The Bay Area's Only Ghost Town

Located in the Don Edwards Wetlands

Drawbridge is located north of Alviso and unaccessible by trails. It is not a place where you can visit; it is illegal to trespass on the land and is punishable by a citation and possibly a night in jail. It is visible from Coyote Creek/Warm Springs trail, currently closed for construction as of this writing, but it is part of a trail upgrade program to offer future viewing from a safe distance.

Drawbridge - weathered abandoned building

How Drawbridge Began

A brief historical overview

The South Pacific Coast Railroad, founded in 1876, ran from Alameda through the Santa Cruz Mountains to the city of Santa Cruz. From Alameda, the line provided ferry service to San Francisco

Drawbridge flourished from 1876 to the 1930s. It began to decline in the 1940s and by 1979 it became the ghost town it is today.

Just north of Alviso, the railroad crossed Station Island, commonly called Drawbridge. Sportsmen rode the train to Drawbridge for easy access to the excellent hunting and fishing in the area. Soon the railroad made regular runs to accommodate the increasing hunting crowds. A few stayed to build homes and a couple of hotels. At its peak, Drawbridge had 80 to 90 buildings, including two hotels and gun clubs.

The railroads were built (single guage) and two swingbridges were built, and needed to be manually operated. A railroad employee needed to be stationed to manually open this swing bridge. Some have said the town should have been named "Swing Bridge" instead of Drawbridge.

  • First Settler


    The bridges over Mud Slough and Coyote Creek were completed. Only one building stood on the island which was the bridge tender's house. He would often charge duck hunters $.50 to spend the night there.

  • More Trains, More Settlers


    Many trains were now stopping at Drawbridge. The outstanding hunting and fishing that were available from the area spurred the development of Drawbridge as a sportsmen's and vacationers community. By 1890, Many buildings were now being built at Drawbridge. Most of these were duck hunter shacks but a few hotels were also being built.

  • In its Prime


    A regular Saturday night train was now available with return connections the following day. This implied that there were some sort of overnight accommodations available to travelers. For the first time the island was made an official station on the South Pacific Coast timetable. The island was now officially called Drawbridge and a white sand paint sign was hoisted at the bridge tender's shanty. Sprung's Hotel was opened in 1900. Near the height of Drawbridge's popularity, it would have as many as 600 visitors on the weekends.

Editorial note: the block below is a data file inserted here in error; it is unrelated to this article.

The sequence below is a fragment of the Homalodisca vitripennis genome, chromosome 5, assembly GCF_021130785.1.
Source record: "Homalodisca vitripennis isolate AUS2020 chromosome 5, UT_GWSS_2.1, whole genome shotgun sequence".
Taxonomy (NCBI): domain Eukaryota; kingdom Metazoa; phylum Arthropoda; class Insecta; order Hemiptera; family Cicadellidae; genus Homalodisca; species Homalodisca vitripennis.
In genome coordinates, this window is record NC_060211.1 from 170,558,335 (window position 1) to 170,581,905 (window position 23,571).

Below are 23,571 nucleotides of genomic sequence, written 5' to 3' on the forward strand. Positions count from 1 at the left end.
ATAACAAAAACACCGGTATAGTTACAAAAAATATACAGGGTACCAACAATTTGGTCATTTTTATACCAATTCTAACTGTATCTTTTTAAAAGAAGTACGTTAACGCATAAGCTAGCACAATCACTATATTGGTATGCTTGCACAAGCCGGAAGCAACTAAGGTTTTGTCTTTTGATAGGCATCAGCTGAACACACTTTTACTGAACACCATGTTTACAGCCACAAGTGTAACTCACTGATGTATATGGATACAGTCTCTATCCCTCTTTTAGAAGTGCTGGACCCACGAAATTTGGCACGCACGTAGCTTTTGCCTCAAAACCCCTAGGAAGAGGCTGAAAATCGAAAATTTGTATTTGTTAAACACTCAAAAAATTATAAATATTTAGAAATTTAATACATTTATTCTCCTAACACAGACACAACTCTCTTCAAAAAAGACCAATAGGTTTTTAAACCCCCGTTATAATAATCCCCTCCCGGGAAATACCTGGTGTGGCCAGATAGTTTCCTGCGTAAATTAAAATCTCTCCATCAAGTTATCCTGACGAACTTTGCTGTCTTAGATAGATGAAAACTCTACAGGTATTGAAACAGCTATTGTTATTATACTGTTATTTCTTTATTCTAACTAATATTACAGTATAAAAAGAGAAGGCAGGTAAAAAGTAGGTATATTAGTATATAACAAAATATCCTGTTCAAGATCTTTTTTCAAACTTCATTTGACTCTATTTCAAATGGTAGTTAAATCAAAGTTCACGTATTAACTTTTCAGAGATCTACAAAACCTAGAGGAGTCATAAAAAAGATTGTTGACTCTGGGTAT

• The Beginning of the End


    This was the beginning of the end when salt companies began to build levees and drain the marshes. This, along with increasing water pollution, hurt the hunting and fishing that attracted the people to Drawbridge. By 1936, the fresh water supply began decreasing while water pollution increased. Weekend visitors and residents begin to disappear

  • The Demise


    For the next 10 years, the few remaining residents were subjected to severe vandalism, looting and burning, of the abandoned cabins. By 1963, fewer than 5 residents remained. A white flag now had to be waved to get the train to stop. In 1972, the San Francisco Bay National Wildlife Refuge acquired 23,000 acres of the South Bay, including Drawbridge.

  • The End


    Charlie Luce, the last resident, leaves Drawbridge. In, 1980, the town of Drawbridge was now a ghost town. some salt ponds were being turned back into marshland.

Today, all that remains of this once thriving community and resort area are buildings sinking into the marsh. The area is inaccessible and deemed a wildlife preserve; trespassers face fines if they are caught on the land. There is a trail project underway to allow hikers and bikers to get close to the remains. If you take the Ace rail, it goes right through Drawbridge - but be alert - it flies by in about 10 seconds or less.

Aerial view of Drawbridge taken in 2011 by Cris Benton

Drawbridge, California